Listen to selections from Siddur Eit Ratzon

To Listen to the audio please click on the Play Button shown in their respective section players. Please give the player a few seconds to load. play_button


Beginning of the Morning Blessings

Here's a recorded version (in my voice) of the meditation that appears on the . If you'd like to meditate with it, click here. But first, make sure you're in a relaxed, comfortable position where you won't be disturbed, and keep your eyes closed as you listen. The meditation lasts about five minutes, and is followed by a chant of Psalm 36:8.

The End of the Amidah

Here's a recorded version (in my voice) of the prayer that appears on the . If you'd like to meditate with it, click here. But first, make sure you're in a relaxed, comfortable position where you won't be disturbed, and keep your eyes closed as you listen. The recording lasts about four minutes.

Davven along with the Highland Park Minyan

Join the Highland Park (NJ) Minyan online for a Shabbat morning prayer service.

Whether you are sitting in your home, or traveling on the way, you may not have access to a Shabbat morning service. Or you may be looking for a service that is different from that to which you are accustomed. In any case, you are welcome to join our Shabbat morning service.

You may even use this service as a weekday service if you recite the weekday Amidah instead of the Shabbat Amidah and overlook the other discrepancies. Or if you are reciting Mourners’ Kaddish and don’t have access to a minyan, you may listen to the concluding portion of our service.

The service follows the text of Siddur Eit Ratzon, and page numbers in Siddur Eit Ratzon are given during the service.

However, you don’t have to have a copy of this siddur to appreciate the service; you can chant the Hebrew along with us no matter which prayerbook you are using.

The service lasts between 84 and 98 minutes, depending on the choice that you make below.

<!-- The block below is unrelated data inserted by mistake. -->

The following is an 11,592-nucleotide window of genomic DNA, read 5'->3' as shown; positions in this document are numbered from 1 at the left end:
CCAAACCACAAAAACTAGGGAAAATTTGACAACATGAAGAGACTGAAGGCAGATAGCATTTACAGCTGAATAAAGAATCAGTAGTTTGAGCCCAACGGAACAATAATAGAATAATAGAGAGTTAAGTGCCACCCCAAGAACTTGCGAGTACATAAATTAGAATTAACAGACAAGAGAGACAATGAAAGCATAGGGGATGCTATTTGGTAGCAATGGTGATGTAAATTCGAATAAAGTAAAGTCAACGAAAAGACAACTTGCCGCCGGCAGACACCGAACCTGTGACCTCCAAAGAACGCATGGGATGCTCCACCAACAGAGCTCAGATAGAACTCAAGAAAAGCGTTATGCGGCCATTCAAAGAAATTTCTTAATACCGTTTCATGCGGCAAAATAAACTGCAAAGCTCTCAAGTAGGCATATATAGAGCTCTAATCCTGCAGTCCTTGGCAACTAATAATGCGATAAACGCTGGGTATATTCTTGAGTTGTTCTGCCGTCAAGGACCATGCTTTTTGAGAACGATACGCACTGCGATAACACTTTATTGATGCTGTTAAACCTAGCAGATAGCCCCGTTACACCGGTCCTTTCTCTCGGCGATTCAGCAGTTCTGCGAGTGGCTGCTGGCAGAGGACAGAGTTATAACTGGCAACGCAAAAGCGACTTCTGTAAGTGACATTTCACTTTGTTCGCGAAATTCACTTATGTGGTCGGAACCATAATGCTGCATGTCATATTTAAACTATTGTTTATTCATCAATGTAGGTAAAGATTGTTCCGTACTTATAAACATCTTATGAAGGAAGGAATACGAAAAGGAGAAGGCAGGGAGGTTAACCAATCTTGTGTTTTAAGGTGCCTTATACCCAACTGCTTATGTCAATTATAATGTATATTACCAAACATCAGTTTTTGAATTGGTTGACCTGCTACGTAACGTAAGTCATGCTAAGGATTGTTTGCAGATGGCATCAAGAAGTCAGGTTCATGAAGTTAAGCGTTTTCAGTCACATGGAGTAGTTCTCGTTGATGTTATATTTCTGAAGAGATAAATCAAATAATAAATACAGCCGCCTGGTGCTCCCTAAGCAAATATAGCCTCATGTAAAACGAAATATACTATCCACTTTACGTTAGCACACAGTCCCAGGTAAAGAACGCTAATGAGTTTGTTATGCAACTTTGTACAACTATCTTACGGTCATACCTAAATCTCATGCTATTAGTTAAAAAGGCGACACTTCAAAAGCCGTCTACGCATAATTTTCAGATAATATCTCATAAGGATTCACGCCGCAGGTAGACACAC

Each service includes the morning blessings (Birchot haShachar), an abbreviated P’sukei d’Zimrah (songs of praise), and the morning service (Shacharit) through the Amidah, and concludes with Aleynu, Mourners’ Kaddish and Adon Olam.

When you are ready to begin the service, click on one of the four service options below.

After participating in this service, please click on “” to share your reactions with us.

Service Options:

There are four options for the Amidah.

If you are confused by them, just choose any option; you can choose a different option the next time.

If you prefer to chant the Amidah with the group and not recite the Amidah silently (94 minutes), click on chant-aloud.wav

If you prefer to chant the beginning of the Amidah with the group and then complete the Amidah silently (instead of hearing the remainder aloud, 90 minutes), click on continue-silently.wav

If you prefer to recite the Amidah silently beforehand, and then participate in the group recitation of the Amidah (98 minutes), click on silent-amidah-first.wav
This service is also available on a CD for purchase

If you prefer to recite the Amidah silently and then conclude the service without participating in the group recitation of the Amidah (84 minutes), click on silent-amidah-only.wav

If you choose any of the three silent Amidah options, there will be a period of about 3 minutes of silence before the service resumes.

Please note that these files are very large and may take 10-15 minutes to fully load. You can listen to the beginning of the service right away, but until the file is fully loaded you can't skip ahead or otherwise browse through the service.

About the recording:

The service was recorded by members of the Highland Park (NJ) Minyan. Siddur Eit Ratzon, in its various versions, has been used by the Highland Park Minyan, the author's prayer community, since May 2000.

At regular services of the Highland Park Minyan, as in other congregations, each portion of the service has a leader and many portions of the service are said silently. The service we recorded differs from our regular services in that everything is chanted or recited aloud (except for the Amidah), because silent prayer in the company of other people is quite different from silent prayer in the company of a computer. Also, different people are leading or reading different prayers, so that variety in the aural presentation partially compensates for the absence of visual involvement by online participants.

Please note that this service is not a rehearsed performance. A group of us got together and davenned in a way that we hoped would be welcoming to people who were distant from us in space and time. Some voices are stronger than others and occasionally words are mispronounced and phrases mischanted just as they would be in a regular service. We hope that you enjoy davenning with us as much as we enjoyed davenning with each other.

Participating in the recording of this service on Sunday evening July 8, 2007 were the following members of the Highland Park Minyan: Pam Dorman, Miriam Libove-Goldfarb, Jerry Langer, Gustine Matt, Donna Messer, Elana Messer, Stan Messer, Judy Petsonk, Judy Richman, Steve Richman, David Rogoff, and Joe Rosenstein Participants Photo